There's a cool Japanese tea movie called: "Tea Fight" that was released in July of this year.
Here's the link:
It might be an interesting movie to watch.
Tuesday, September 30, 2008
Thursday, June 19, 2008
Tea utensils can come in all sorts of styles and designs. But whatever the utensil, can you see the inherent beauty in the piece? Some pieces are beautiful just because they are simple. Other pieces are beautiful because the have a special character. Some pieces are beautiful because they are handsomely painted, sometimes by hand. Some pieces are beautiful just because in some way, you find them striking and interesting. Whatever the type of tea ware or tea utensil, always strive to choose ones that are the most beautiful.
Chrysanthemum Patterned Tea Set (white porcelain):
1 Cebei (150 mL)
1 Chahai (175 mL)
6 Tasting cups (30 mL*6)
Thursday, January 24, 2008
Some people are monoteaists. That is, day in and day out, 365 days of the year, they only drink one kind of tea. You can find monoteaists all over the world. In parts of southern Fujian, they shun the locally produced tea in favor of Anxi’s Tieguanyin. And they simply refuse to drink other types of tea – even if it’s a really good tea. Some people are monoteaists because – that’s their preferred type of tea; and that’s what they always drink. But isn’t that kind of like the frog in the well who knows nothing of the vastness of the sea beyond?
There are some people who are actually even ateaists. They don’t drink tea at all. Never. Who could live like that? To be an ateaist must be to live a wretched life – to be unknowing of the comforts and pleasures of life – Tea.
Other people are multiteaists. They don’t limit themselves to only one kind of tea. They will drink any kind of tea – red, black, white, yellow, green, compressed, moldy - whatever. And they are more open to trying new teas, and new tea experiences.
All tea comes from one plant – Camellia sinensis. But just like there are many varieties of corn, there are many varieties of tea. And each tea looks different, tastes different and smells different from the next. Some teas have big leaves; some teas have very small, tender leaves. It’s worth trying out different kinds of teas to learn what they are, and understand the differences and similarities. Multiteaism is good. Now let’s have some blue corn tortillas and green tea.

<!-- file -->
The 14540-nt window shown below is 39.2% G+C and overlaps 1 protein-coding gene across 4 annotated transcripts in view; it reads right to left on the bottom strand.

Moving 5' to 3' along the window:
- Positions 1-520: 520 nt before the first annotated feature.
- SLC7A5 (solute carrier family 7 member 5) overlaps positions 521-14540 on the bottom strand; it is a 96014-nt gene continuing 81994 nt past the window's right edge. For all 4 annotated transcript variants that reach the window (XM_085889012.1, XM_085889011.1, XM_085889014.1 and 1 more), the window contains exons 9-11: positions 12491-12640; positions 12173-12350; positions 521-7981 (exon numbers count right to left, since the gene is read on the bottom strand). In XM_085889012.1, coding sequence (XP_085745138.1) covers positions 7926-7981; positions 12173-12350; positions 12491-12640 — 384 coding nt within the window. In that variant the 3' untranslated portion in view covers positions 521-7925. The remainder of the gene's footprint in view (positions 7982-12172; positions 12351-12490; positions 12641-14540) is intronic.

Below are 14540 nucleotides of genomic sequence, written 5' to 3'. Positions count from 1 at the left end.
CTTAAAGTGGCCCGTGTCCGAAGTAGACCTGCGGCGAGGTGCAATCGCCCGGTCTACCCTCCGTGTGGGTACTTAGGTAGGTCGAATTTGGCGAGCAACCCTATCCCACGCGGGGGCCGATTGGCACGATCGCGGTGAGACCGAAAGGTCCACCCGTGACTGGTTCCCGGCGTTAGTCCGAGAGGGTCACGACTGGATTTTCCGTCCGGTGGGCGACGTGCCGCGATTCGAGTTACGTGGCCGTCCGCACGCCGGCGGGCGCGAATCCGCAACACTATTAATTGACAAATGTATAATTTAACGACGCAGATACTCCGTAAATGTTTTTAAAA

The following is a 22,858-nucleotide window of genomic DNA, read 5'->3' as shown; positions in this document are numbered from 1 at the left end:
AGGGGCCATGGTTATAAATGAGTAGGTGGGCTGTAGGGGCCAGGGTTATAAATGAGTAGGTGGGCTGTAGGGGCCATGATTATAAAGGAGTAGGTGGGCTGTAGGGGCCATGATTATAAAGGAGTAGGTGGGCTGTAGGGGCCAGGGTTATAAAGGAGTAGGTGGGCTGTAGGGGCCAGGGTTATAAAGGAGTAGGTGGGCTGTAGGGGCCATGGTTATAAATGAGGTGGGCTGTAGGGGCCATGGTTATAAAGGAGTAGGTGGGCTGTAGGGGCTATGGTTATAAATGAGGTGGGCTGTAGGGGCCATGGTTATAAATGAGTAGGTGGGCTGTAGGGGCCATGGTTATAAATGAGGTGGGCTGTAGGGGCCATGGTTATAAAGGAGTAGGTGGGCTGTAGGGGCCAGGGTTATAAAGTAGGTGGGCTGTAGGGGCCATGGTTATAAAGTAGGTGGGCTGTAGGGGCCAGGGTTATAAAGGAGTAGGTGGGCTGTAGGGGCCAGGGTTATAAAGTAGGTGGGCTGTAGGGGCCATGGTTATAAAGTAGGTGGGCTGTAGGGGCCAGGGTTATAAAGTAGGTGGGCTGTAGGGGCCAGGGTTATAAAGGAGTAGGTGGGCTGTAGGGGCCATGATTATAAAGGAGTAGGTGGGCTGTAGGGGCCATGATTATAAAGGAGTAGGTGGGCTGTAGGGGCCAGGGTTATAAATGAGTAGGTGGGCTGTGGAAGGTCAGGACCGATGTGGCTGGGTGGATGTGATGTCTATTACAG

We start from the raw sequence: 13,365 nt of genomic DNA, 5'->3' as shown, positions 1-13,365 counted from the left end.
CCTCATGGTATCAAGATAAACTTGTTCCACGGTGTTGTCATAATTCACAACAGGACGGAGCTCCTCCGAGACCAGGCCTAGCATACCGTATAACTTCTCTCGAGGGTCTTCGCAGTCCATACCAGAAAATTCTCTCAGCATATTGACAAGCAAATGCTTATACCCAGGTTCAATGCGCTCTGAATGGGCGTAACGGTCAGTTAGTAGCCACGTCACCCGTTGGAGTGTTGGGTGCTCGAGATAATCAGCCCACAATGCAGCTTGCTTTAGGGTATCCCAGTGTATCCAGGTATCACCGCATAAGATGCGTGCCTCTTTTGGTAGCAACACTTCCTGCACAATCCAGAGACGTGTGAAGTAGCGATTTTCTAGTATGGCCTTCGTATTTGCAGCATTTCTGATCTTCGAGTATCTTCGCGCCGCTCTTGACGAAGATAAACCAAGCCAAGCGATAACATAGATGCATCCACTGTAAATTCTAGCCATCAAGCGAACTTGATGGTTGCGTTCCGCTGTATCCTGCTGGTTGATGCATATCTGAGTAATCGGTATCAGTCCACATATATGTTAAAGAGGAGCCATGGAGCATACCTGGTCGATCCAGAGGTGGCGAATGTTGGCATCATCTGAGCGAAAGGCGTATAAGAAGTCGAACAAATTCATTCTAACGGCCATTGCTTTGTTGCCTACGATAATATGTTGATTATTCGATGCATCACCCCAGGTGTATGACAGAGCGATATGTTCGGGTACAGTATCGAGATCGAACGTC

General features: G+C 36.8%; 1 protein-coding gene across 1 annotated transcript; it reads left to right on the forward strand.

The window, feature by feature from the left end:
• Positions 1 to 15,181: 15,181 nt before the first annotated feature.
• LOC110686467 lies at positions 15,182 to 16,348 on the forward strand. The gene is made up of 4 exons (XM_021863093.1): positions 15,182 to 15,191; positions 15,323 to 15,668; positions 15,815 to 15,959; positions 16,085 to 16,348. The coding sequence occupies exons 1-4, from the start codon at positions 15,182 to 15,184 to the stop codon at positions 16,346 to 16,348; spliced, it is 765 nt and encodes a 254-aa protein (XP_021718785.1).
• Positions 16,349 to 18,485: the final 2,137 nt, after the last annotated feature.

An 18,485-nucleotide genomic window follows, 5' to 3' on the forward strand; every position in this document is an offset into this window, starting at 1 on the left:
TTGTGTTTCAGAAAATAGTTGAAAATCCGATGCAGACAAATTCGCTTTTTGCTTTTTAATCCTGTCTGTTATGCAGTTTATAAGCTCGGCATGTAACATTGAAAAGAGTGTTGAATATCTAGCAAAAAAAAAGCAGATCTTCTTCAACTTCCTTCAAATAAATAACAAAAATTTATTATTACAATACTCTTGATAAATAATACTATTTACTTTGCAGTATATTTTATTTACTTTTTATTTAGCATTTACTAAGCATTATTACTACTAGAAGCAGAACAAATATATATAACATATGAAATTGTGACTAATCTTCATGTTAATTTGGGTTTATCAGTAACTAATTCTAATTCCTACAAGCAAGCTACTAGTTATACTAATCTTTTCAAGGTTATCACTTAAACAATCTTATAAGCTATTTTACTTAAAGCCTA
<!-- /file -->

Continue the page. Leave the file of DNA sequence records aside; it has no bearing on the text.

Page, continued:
Some people say no-no to green teas. They say green is not their cup of tea. Maybe their first encounter with a green tea was horrendous. Green tea, if prepared improperly can be vilely bitter. But that is not the true nature of green tea.
Some people, having mainly experienced drinking red teas (the stuff in teabags) seem to expect green tea to taste similar. And they even think green tea should be brewed using the same methods as for the teabag stuff. If you’re one of these people, we understand. It’s totally not your fault. If you read the label on those boxes and cans of green tea, it actually says to use boiling water. And that’s the problem right there: you actually read and followed the instructions. Boy, are you dumb! (Just kidding!)
See, green tea is a more delicate kind of experience. Green teas like warm water, not boiling hot water. And some green teas are so delicate, they can almost be brewed in room-temperature water, and still be pretty decent to drink.
Green tea is a little tricky to prepare properly. If the water is too hot, it won’t be palatable. If the steeping time is too long, it’s undrinkable. If the water temperature is too cool, the tea will be lacking in flavor. If too few leaves are used, the tea may be tasteless. If too many leaves are used, the tea may become bitter. All of these – amount of leaf, water temperature, steeping time, and quality of leaf need to be taken into consideration when making green tea.
If green tea is not your favorite, please give it a second try. Green tea is not bitter – really. In fact, many green teas have a slight sweetness of taste to them. So try the green again. You won’t be disappointed.